6 unexpected tax breaks you can claim on your tax return
- There are several legitimate ways to pay less taxes.
- Tax deductions reduce your taxable income, while tax credits lower your tax bill.
- A few of the most under-the-radar tax breaks include deductions for jury duty and bringing your pet to work (but only if they're working, too).
There are several legitimate ways to pay less taxes.
There are hundreds of tax breaks available to Americans in the form of deductions, which reduce the amount of your income that's taxed, and credits, which lower your overall tax bill.
If your itemized deductions total more than the standard deduction, it may be worth the extra time it often takes to itemize, experts say. Typical deductions filers can claim include medical expenses, charitable donations, state and local taxes (SALT), mortgage interest, and student-loan interest. Some deductions are available even if you don't itemize.
Tax credits can be claimed whether you itemize or not; the most popular ones include the child tax credit, earned income tax credit, and the American Opportunity tax credit.
But those are just a few of the many tax breaks available to Americans. Here are a few you may not have heard of:
1. Charity work deduction
If you volunteered for a charitable organization in 2018 and drove there, you can deduct the cost of parking and toll fees and some gas (14 cents per mile), according to NerdWallet.You can also deduct up to $250 worth of supplies you purchased for charity purposes, like food for a soup kitchen, if you kept all your receipts. If you want to deduct more than $250, it requires documentation from the charitable organization.
2. Gambling losses deduction
If a trip to Las Vegas or Atlantic City left you nearly penniless, you can recoup some of those losses come tax time. You can include gambling losses as tax deductions if you itemize, NerdWallet explained.
Money lost at a casino or racetrack qualifies, as does money spent on bingo, lottery, or raffle tickets, but only if the ticket was a loser - the amount you deduct cannot exceed the winnings you claim as income.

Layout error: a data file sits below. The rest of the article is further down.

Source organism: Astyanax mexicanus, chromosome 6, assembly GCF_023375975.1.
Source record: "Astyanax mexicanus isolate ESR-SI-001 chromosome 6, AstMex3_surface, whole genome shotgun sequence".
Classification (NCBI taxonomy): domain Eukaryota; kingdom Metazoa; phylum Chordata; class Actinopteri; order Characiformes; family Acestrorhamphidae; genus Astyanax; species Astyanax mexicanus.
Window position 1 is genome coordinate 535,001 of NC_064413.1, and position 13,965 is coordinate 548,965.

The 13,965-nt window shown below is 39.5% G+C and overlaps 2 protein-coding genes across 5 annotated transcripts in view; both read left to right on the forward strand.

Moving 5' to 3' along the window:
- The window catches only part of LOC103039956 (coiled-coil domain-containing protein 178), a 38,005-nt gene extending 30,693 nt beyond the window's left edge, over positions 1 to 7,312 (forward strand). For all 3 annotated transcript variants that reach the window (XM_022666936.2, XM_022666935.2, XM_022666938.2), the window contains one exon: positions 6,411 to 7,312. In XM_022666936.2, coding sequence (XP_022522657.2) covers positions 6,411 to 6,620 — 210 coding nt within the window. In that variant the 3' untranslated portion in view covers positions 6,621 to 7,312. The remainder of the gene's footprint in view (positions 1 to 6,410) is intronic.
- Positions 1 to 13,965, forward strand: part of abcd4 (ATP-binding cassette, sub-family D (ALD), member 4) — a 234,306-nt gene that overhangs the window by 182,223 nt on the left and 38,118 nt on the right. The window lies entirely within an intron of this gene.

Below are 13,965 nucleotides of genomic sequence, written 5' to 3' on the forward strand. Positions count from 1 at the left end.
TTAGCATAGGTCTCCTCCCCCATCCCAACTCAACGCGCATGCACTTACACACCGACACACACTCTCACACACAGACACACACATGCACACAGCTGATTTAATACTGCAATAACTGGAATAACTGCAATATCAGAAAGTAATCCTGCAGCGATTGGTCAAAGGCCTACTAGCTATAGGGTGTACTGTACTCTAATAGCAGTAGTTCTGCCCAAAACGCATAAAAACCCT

3. Jury duty pay deduction
If you're summoned for jury duty, your employer may offer regular pay or paid leave to attend, and the court may pay you for your time - typically between $10 and $30 a day, according to TurboTax. In both situations, the money you receive is counted as taxable income.
However, some employers require employees to hand over their jury duty pay. If that's the case, you must still claim the pay as part of your income, but on your tax return you can claim the pay as a deduction, resulting in a zero net gain.
4. Guard dog deduction
Believe it or not, the IRS may actually consider your pet's medical, training, or food costs a business expense. If you bring your dog to work and can show that they're necessary on site (maybe even protecting your business' inventory), you may be able to deduct the cost of caring for the dog, Bankrate explained. Your chances may be better if the dog is a breed that would call for a "beware of dog" sign.
5. College tuition and fees deduction
Students earning less than $80,000 (single) or $160,000 (married, filing jointly) can deduct up to $4,000 in tuition and fees on their tax return. This is an above-the-line deduction, meaning you don't need to itemize to claim it.
6. Retirement account savings credit
The Saver's Credit enables low- to moderate-income taxpayers saving for retirement to reduce their tax bill by up to $1,000, or $2,000 if married and filing jointly.To be eligible for the Saver's Credit, you must meet three requirements: You're at least 18 years old, not a full-time student, and aren't claimed as a dependent on someone else's return. Your adjusted gross income (AGI) also must be less than $31,500 if you're a single filer, and less than $63,000 if you're a joint filer.
Depending on your income, you can claim a credit that's equal to 50%, 20%, or 10% of the first $2,000 in contributions to your retirement account or Achieving a Better Life Experience (ABLE) account (a tax-advantaged savings account for people with disabilities and their families).